The information below describes and shows the process of repairing a gun stock having bad repairs. The gun used for this demonstration is a Hopkins & Allen Falling Block Shotgun made in 1887-1896. This gun is from Zane Wilson's Collection.
This gun makes an excellent demonstration example because the stock is checkered and has had multiple bad repairs using the following six (6) fasteners, some of which had been covered with wood putty:1. One (1) Nail
2. Three (3) Bolts
3. Two (2) Wood Screws
The gun is shown in the photos below:
The photo below shows the nuts of the 3 bolts used in the repairs:
The photos below show before and after the wood putty was removed that had covered the fasteners. Also notice the mutilations around the middle bolt.
The photo below shows the section after removing the fasteners and separating the broken parts:
Notice that the wood contains much embedded oil.
The photo below shows the section after soaking in Mineral Spirits for 12 hours, brushing with a fine bristled nylon brush, vacuuming, and then drying for 12 hours:
The photo below shows the section after soaking in Mineral Spirits a second time for 12 hours, brushing with a fine bristled nylon brush, vacuuming, and then drying for 12 hours:
The photo below shows the section after soaking in Mineral Spirits a third time for 12 hours, brushing with a fine bristled nylon brush, vacuuming, washing in Murphy's Oil Soap three times 2 hours apart, and then drying for 12 hours:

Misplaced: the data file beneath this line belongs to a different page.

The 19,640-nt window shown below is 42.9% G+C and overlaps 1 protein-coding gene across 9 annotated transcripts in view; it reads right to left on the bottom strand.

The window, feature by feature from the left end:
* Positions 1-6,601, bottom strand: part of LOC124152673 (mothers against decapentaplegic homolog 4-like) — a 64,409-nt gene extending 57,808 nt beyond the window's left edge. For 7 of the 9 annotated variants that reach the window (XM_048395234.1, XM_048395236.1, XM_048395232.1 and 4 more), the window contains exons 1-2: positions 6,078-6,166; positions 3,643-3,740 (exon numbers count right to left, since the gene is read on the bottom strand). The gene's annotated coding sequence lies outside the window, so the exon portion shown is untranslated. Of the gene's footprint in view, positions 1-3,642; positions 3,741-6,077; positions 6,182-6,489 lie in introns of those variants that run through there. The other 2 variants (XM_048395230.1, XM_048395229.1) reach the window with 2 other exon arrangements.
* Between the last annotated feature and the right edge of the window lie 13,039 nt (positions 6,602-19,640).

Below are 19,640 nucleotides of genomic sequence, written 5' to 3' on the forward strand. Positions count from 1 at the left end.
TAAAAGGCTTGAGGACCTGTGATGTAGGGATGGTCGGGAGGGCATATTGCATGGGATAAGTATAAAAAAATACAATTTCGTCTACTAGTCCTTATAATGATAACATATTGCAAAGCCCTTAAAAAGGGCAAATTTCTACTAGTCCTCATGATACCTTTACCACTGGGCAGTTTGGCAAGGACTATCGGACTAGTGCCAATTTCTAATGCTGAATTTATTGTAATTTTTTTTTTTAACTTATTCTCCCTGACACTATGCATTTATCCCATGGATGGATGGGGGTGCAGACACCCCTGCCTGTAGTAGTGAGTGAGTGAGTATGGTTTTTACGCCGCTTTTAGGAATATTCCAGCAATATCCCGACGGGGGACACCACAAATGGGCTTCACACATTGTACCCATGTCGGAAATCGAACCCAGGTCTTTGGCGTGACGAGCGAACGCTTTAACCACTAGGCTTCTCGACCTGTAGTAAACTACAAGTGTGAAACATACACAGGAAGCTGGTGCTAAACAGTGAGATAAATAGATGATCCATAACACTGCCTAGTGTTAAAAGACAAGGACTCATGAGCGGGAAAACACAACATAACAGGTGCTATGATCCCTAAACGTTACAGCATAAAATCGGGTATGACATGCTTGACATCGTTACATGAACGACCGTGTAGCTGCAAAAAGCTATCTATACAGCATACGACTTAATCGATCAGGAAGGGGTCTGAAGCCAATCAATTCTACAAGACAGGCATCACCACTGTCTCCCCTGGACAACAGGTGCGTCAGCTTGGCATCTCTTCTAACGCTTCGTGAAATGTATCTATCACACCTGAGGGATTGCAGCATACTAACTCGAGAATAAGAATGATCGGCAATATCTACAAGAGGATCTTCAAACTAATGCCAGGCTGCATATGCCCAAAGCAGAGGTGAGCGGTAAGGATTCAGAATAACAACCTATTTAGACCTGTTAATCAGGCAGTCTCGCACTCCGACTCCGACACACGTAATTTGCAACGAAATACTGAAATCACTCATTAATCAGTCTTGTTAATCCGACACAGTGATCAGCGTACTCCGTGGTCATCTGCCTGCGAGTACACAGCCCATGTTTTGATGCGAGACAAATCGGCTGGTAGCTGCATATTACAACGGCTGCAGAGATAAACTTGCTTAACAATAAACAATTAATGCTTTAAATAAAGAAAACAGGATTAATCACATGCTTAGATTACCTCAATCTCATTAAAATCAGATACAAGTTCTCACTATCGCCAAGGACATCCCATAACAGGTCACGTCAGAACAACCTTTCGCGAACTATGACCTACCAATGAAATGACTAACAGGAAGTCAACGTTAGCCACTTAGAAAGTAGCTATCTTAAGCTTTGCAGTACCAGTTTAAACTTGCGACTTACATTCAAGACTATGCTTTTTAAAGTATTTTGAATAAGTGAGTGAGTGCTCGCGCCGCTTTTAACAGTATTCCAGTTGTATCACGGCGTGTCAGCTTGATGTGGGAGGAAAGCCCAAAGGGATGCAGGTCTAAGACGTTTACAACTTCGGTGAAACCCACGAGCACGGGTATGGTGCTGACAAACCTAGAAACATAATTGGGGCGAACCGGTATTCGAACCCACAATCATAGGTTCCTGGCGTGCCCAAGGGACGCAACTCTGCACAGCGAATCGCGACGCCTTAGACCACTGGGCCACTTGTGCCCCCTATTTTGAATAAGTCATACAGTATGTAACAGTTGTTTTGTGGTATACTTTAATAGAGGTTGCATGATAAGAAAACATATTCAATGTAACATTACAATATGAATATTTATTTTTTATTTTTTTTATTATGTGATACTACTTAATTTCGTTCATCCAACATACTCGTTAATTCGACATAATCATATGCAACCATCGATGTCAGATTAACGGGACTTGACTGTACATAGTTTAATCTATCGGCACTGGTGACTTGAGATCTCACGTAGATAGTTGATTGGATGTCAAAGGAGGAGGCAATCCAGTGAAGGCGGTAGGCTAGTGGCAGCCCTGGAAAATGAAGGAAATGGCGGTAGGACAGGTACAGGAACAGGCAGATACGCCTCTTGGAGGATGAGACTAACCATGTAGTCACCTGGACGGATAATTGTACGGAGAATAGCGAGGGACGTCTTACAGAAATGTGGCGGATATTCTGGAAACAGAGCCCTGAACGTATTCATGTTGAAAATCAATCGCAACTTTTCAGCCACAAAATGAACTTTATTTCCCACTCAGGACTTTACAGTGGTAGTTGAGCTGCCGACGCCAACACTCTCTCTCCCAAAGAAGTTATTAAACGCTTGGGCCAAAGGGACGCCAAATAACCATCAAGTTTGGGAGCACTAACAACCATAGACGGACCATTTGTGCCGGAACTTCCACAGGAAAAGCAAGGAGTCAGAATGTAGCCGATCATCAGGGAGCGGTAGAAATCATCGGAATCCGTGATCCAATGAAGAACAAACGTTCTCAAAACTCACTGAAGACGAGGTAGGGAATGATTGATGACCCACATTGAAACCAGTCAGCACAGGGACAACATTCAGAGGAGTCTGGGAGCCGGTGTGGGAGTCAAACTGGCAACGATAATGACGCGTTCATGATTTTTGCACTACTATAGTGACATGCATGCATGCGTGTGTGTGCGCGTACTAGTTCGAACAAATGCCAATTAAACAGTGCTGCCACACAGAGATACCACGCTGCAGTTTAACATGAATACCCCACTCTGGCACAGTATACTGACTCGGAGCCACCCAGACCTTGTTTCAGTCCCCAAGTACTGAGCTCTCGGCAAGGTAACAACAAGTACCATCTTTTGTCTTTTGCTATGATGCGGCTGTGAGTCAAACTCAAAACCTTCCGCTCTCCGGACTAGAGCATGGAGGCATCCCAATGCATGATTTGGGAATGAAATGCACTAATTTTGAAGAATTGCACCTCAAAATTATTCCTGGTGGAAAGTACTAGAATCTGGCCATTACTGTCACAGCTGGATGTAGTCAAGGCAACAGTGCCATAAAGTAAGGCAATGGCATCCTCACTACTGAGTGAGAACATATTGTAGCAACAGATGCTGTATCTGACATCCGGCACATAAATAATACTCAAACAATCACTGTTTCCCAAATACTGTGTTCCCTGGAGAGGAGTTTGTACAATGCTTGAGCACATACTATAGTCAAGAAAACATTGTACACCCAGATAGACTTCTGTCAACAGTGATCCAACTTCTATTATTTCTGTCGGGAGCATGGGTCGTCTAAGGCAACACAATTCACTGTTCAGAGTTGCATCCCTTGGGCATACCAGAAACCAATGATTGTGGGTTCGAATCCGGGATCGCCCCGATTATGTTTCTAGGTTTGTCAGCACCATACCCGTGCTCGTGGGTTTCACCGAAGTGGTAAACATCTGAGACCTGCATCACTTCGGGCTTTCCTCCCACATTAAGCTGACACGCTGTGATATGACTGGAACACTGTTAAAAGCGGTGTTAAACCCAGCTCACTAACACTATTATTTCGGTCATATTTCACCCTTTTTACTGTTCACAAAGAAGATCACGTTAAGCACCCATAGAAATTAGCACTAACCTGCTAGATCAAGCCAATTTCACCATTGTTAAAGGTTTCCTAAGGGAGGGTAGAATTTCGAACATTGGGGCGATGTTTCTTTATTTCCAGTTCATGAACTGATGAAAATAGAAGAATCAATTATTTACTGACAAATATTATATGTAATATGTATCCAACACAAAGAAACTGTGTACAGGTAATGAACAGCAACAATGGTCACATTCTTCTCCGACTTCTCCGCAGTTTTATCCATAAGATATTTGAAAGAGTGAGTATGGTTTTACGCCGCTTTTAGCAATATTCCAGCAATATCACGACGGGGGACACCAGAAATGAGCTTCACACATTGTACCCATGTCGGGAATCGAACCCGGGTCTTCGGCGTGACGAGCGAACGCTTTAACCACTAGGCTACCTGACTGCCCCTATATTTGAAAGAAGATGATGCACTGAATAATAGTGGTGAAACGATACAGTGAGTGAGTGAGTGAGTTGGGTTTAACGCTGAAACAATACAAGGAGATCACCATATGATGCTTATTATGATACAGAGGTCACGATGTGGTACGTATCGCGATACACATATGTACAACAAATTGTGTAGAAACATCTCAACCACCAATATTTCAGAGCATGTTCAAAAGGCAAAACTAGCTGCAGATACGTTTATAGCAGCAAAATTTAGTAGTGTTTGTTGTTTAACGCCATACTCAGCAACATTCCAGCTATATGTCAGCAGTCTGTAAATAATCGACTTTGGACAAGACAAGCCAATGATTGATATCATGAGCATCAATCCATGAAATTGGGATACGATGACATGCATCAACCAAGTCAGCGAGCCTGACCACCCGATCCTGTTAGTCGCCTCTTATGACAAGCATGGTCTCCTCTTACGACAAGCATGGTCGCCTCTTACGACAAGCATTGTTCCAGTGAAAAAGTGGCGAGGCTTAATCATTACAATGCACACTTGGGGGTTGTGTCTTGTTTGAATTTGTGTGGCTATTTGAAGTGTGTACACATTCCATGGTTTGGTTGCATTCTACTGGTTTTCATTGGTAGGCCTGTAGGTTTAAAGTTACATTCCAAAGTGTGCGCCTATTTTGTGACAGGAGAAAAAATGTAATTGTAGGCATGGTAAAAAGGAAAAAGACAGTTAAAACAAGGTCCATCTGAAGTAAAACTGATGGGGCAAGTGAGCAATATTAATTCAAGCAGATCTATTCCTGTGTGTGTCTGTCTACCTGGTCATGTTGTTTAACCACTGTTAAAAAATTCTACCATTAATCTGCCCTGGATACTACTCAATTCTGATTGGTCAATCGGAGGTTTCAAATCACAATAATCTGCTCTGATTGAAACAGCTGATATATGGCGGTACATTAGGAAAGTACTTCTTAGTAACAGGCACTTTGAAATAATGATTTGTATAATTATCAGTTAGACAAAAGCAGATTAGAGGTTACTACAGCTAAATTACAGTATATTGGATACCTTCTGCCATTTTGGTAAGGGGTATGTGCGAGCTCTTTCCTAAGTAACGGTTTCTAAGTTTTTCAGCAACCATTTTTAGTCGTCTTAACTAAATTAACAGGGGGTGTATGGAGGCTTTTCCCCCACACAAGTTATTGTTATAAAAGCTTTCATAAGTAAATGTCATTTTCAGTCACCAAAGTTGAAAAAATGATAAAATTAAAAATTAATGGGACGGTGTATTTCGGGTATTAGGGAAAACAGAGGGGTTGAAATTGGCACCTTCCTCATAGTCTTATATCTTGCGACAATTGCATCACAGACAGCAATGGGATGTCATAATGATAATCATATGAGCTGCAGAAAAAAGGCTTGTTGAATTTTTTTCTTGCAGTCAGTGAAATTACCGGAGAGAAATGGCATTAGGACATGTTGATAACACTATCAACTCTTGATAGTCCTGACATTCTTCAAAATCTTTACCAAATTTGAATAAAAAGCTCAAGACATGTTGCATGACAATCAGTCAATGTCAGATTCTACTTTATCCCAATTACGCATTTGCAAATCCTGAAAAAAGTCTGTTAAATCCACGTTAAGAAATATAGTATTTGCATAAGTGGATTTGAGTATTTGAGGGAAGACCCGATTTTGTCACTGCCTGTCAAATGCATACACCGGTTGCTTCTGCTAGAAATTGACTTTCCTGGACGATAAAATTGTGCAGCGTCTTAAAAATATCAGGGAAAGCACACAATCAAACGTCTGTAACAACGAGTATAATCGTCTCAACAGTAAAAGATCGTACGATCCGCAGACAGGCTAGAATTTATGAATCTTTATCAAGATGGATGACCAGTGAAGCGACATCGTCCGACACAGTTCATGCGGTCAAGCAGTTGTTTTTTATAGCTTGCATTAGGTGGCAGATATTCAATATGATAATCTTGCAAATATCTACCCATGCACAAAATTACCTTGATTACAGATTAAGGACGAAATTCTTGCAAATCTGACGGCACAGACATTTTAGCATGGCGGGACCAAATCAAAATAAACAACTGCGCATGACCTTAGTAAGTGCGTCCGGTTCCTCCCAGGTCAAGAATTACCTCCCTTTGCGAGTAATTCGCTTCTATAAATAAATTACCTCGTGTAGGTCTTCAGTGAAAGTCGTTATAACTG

To make a strong permanent repair, dowel rods of the same species of wood as the stock will be used with the grain running perpendicular to the grain at the break. The holes where the fastener heads existed and where dowel rods ends show will then be plugged with wood of the same species of wood as the stock and having a color and grain pattern that matches that of the stock as much as possible. The grain of the plugs will run parallel to the grain of the stock (i.e. perpendicular to the dowel rod grain). Note that the dowel rods will not extend all the way through the stock and the wood plugs will cover the dowel rod ends.
Gorilla Glue is used because it is very strong and waterproof. Refer to Gorilla Glue Web Site for details. Read, understand, and follow the Gorilla Glue directions.
The photo below shows the glued stock along with two pieces of Walnut. These pieces of Walnut were selected from many boards to acquire those which best match the color and grain pattern of the damaged portions of the stock to be plugged. Mineral Spirits have been applied to the top half of the pistol grip section of the stock and the top half of the Walnut to show the approximate color of the wood after being finished.
As can be seen in the photo above, it appears that the color and grain pattern of the piece of Walnut on the right side matches that of the stock the best.